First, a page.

Summary (Masterplots II: African American Literature, Revised Edition)
Mumbo Jumbo is an experimental novel that blends fiction and history. In it, Jes Grew, an epidemic of ecstasy originating in New Orleans, is rapidly taking over the United States, making people dance, laugh, and love life. It can be the blues, jazz, ragtime, or slang and black vernacular. Jes Grew needs its Text to survive, and apparently the Text exists somewhere in Manhattan.
The novel takes place in 1920’s Harlem. PaPa LaBas’s search for the Text and the murderer of Abdul Hamid is linked to the ancient past of Egypt. Reed gives a revisionary interpretation of the rise of Western civilization, one based on an Afrocentric worldview. The conflicts in the novel revolve around a basic split in human consciousness. Osiris, the Egyptian god, created a sect of life-affirming principles that resulted in Jes Grew. Set, his brother, instigated an antilife sect determined to destroy the world—the Atonists. Osiris’s dances of fertility are recorded in The Book of Thoth, the original Text of Jes Grew. The lost Text was discovered in 1118 by the Knights Templar, a secret Christian society formed during the Crusades. Hinckle Von Vampton, an original member of the Knights Templar, steals the Text. In 1307, Pope Clement outlaws the Knights Templar, and Von Vampton escapes with the Text. Wherever Von Vampton goes with the Text, there are spontaneous outbreaks of Jes Grew as people sense the nearness of the sacred book.
The latest outbreak of...
(The entire section is 639 words.)
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Summary (Masterplots, Fourth Edition)
One night in 1920, the mayor of New Orleans is drinking bootlegged gin with his mistress when a messenger announces the outbreak of Jes Grew, a “psychic epidemic” causing African Americans to thrash in ecstasy and to lust for meaning in life. By the next morning, ten thousand people had contracted the disease, which is spreading rapidly across America.
PaPa LaBas, a conjure man who carries “Jes Grew in him like most other folk carry genes,” runs Jes Grew Kathedral and represents the old ways of Jes Grew, specializing in “Black astrology charts, herbs, potions, candles, talismans.” His former assistant, Berbelang, moved away from old ways and worked to expand Jes Grew to other non-Western peoples such as Native Americans, Asians, and Muslims, as well as to more people of African descent. Berbelang leads the Mu’tahfikah, a radical group of Jes Grew Carriers who loot Centers of Art Detention (museums) to return treasures to their native lands in Africa, South America, and Asia.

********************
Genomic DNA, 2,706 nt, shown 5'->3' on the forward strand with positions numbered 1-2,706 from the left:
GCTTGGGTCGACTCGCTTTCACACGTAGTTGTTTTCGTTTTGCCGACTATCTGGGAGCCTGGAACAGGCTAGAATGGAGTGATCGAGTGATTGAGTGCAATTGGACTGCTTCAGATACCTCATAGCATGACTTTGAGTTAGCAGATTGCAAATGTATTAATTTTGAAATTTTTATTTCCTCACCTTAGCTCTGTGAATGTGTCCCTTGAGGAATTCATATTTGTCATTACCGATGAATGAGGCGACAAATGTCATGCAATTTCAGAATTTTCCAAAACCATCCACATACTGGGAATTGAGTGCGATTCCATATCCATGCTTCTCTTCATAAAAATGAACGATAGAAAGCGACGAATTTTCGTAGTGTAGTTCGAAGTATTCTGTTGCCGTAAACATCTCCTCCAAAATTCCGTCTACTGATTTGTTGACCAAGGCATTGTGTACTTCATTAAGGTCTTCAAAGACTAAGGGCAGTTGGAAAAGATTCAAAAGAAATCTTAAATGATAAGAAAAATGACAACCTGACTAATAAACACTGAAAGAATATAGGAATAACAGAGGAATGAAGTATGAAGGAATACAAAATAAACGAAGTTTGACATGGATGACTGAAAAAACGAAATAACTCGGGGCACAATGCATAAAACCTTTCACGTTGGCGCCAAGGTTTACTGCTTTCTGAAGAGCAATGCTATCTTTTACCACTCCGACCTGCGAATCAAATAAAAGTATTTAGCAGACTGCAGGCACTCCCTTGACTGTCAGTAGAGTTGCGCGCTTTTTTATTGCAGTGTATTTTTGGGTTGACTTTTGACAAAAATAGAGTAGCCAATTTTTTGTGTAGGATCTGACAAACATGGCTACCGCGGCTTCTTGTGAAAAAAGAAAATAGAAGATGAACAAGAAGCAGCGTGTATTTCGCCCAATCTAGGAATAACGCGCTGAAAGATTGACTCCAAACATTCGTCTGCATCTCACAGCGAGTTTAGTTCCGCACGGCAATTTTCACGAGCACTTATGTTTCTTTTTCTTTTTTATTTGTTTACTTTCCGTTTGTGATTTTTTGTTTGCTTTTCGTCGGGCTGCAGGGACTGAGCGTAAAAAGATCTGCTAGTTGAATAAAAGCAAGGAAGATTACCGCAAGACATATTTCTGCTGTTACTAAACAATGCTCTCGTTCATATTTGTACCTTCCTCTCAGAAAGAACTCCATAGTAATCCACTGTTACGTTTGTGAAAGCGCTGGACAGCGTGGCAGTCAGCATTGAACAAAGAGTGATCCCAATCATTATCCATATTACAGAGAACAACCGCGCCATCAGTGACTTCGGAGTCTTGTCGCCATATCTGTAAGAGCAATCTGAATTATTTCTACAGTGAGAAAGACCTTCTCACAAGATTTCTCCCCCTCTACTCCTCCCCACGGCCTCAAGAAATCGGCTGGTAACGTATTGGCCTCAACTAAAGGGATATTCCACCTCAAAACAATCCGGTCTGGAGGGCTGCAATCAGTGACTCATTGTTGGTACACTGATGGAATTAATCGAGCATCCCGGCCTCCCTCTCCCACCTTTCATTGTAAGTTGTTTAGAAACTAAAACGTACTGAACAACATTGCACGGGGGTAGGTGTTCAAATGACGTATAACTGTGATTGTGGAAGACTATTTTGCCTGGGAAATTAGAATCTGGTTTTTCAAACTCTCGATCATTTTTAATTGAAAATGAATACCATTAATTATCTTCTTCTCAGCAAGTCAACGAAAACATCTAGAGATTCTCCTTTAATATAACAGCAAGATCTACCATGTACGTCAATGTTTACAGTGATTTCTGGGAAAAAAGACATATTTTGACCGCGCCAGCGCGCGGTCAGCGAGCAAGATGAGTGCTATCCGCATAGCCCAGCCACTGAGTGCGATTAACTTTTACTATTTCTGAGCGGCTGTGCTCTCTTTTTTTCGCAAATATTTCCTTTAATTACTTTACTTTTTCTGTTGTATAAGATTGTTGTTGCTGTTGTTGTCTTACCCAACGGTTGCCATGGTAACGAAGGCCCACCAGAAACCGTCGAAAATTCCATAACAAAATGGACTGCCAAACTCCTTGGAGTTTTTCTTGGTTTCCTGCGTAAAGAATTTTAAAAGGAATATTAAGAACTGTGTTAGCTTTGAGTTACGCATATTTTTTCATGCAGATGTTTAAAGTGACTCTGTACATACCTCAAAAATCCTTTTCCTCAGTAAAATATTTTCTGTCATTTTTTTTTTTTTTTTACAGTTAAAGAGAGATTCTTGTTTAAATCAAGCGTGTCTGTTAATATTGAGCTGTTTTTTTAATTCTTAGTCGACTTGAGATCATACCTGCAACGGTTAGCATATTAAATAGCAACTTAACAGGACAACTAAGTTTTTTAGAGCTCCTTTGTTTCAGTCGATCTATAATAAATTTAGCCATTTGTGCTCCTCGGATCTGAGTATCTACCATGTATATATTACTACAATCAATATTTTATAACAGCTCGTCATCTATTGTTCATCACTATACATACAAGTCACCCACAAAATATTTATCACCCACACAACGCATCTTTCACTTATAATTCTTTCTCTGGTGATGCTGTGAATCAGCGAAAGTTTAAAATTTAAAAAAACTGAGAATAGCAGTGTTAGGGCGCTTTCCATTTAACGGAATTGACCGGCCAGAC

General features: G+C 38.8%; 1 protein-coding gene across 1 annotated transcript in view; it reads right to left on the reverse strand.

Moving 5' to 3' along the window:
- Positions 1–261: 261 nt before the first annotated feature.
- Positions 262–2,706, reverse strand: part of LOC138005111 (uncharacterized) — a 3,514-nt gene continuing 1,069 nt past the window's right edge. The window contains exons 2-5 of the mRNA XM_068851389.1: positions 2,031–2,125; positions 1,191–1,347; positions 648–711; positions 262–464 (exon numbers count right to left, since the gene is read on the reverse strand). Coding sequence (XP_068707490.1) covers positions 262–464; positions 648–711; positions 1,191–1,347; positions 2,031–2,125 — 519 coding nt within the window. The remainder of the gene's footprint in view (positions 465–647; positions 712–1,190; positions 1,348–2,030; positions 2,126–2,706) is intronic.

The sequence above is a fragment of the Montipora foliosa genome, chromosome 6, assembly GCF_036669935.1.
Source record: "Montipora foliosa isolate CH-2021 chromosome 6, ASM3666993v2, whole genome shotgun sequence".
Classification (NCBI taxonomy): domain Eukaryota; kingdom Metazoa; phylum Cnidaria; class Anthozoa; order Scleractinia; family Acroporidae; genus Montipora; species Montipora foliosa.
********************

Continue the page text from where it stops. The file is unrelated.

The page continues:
Attempting to halt Jes Grew, the Wallflower Order of the Atonist Path (Western culture) forms a two-step plan. Its first step is to install Warren Harding as anti-Jes Grew president of the United States; their next step is to implant a Talking Android within Jes Grew to sabotage the movement. Atonist Biff Musclewhite gives up his job as police commissioner and becomes a consultant to the Metropolitan Police to qualify for a higher paying job as Curator for...
(The entire section is 1349 words.)
Summary (Magill's Survey of American Literature, Revised Edition)
Reed’s characteristic use of fluid time, effective in other novels, is particularly apt in Mumbo Jumbo. The Harlem Renaissance, the setting of the novel, has striking parallels to the African American experience of the late 1960’s and early 1970’s. The fact that the 1920’s were called “the jazz age” indicates how much black culture was affecting the white majority. Mumbo Jumbo traces that influence; the rhythms, the dances, sometimes the words of ragtime and jazz songs came from rituals of the African vodun religion, transplanted to America by the slave trade. Reed documents those connections by footnotes and a partial bibliography at the end of the novel.
The novel is not a documentary, however. The quick-spreading influence of African culture in America is represented as an epidemic, “Jes Grew” (a phrase from Harriet Beecher Stowe’s 1852 novel Uncle Tom’s Cabin referring to the character Topsy, whose origins were unknown). The Wallflower Order, a secret society dedicated to maintaining the power of white Western rationalism, seeks to stop the disease. Unlike other plagues, however, instead of harming the hosts, Jes Grew makes them feel better. Thus, the Wallflower Order shows itself to be an enemy of pleasure.
Yet Jes Grew has powerful friends as well as powerful enemies. PaPa LaBas, the HooDoo detective in Harlem, tracks down Jes Grew in order to find it a sacred text and to protect it...
(The entire section is 775 words.)